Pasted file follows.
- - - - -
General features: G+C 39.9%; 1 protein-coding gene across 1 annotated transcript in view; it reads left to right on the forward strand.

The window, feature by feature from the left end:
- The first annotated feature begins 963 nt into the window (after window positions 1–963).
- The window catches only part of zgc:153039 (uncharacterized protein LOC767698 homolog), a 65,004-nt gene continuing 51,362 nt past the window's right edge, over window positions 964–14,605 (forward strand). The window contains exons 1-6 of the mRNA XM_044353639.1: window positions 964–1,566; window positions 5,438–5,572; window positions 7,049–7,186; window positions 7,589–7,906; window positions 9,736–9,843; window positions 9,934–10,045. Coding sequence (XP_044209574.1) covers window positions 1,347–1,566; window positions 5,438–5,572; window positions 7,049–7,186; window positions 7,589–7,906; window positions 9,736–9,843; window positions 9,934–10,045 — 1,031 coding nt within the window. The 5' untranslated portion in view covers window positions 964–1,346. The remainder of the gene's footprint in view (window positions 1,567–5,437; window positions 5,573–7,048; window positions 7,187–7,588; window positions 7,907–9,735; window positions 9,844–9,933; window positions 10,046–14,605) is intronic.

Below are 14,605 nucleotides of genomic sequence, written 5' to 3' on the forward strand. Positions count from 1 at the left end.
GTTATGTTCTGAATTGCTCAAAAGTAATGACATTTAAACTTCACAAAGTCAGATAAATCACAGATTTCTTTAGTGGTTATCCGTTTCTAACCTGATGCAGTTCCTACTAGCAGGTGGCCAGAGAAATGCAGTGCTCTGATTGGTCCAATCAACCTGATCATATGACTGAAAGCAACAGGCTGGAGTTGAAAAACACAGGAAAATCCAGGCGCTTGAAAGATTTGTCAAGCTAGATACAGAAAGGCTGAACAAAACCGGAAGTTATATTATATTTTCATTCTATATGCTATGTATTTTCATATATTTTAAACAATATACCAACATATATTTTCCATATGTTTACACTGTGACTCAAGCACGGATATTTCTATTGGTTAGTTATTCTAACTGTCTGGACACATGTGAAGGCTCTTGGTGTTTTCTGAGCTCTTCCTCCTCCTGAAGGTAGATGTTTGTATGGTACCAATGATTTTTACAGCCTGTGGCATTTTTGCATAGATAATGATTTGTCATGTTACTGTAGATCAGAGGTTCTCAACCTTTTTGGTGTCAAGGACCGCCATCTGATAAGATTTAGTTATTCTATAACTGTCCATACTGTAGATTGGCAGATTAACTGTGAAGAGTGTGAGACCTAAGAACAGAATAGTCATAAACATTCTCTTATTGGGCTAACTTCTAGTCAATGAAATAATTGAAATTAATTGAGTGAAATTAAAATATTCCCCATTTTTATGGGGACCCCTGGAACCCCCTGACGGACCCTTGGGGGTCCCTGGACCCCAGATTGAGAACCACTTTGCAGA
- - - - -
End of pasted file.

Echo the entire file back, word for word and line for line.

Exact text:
General features: G+C 39.9%; 1 protein-coding gene across 1 annotated transcript in view; it reads left to right on the forward strand.

The window, feature by feature from the left end:
- The first annotated feature begins 963 nt into the window (after window positions 1–963).
- The window catches only part of zgc:153039 (uncharacterized protein LOC767698 homolog), a 65,004-nt gene continuing 51,362 nt past the window's right edge, over window positions 964–14,605 (forward strand). The window contains exons 1-6 of the mRNA XM_044353639.1: window positions 964–1,566; window positions 5,438–5,572; window positions 7,049–7,186; window positions 7,589–7,906; window positions 9,736–9,843; window positions 9,934–10,045. Coding sequence (XP_044209574.1) covers window positions 1,347–1,566; window positions 5,438–5,572; window positions 7,049–7,186; window positions 7,589–7,906; window positions 9,736–9,843; window positions 9,934–10,045 — 1,031 coding nt within the window. The 5' untranslated portion in view covers window positions 964–1,346. The remainder of the gene's footprint in view (window positions 1,567–5,437; window positions 5,573–7,048; window positions 7,187–7,588; window positions 7,907–9,735; window positions 9,844–9,933; window positions 10,046–14,605) is intronic.

Below are 14,605 nucleotides of genomic sequence, written 5' to 3' on the forward strand. Positions count from 1 at the left end.
GTTATGTTCTGAATTGCTCAAAAGTAATGACATTTAAACTTCACAAAGTCAGATAAATCACAGATTTCTTTAGTGGTTATCCGTTTCTAACCTGATGCAGTTCCTACTAGCAGGTGGCCAGAGAAATGCAGTGCTCTGATTGGTCCAATCAACCTGATCATATGACTGAAAGCAACAGGCTGGAGTTGAAAAACACAGGAAAATCCAGGCGCTTGAAAGATTTGTCAAGCTAGATACAGAAAGGCTGAACAAAACCGGAAGTTATATTATATTTTCATTCTATATGCTATGTATTTTCATATATTTTAAACAATATACCAACATATATTTTCCATATGTTTACACTGTGACTCAAGCACGGATATTTCTATTGGTTAGTTATTCTAACTGTCTGGACACATGTGAAGGCTCTTGGTGTTTTCTGAGCTCTTCCTCCTCCTGAAGGTAGATGTTTGTATGGTACCAATGATTTTTACAGCCTGTGGCATTTTTGCATAGATAATGATTTGTCATGTTACTGTAGATCAGAGGTTCTCAACCTTTTTGGTGTCAAGGACCGCCATCTGATAAGATTTAGTTATTCTATAACTGTCCATACTGTAGATTGGCAGATTAACTGTGAAGAGTGTGAGACCTAAGAACAGAATAGTCATAAACATTCTCTTATTGGGCTAACTTCTAGTCAATGAAATAATTGAAATTAATTGAGTGAAATTAAAATATTCCCCATTTTTATGGGGACCCCTGGAACCCCCTGACGGACCCTTGGGGGTCCCTGGACCCCAGATTGAGAACCACTTTGCAGA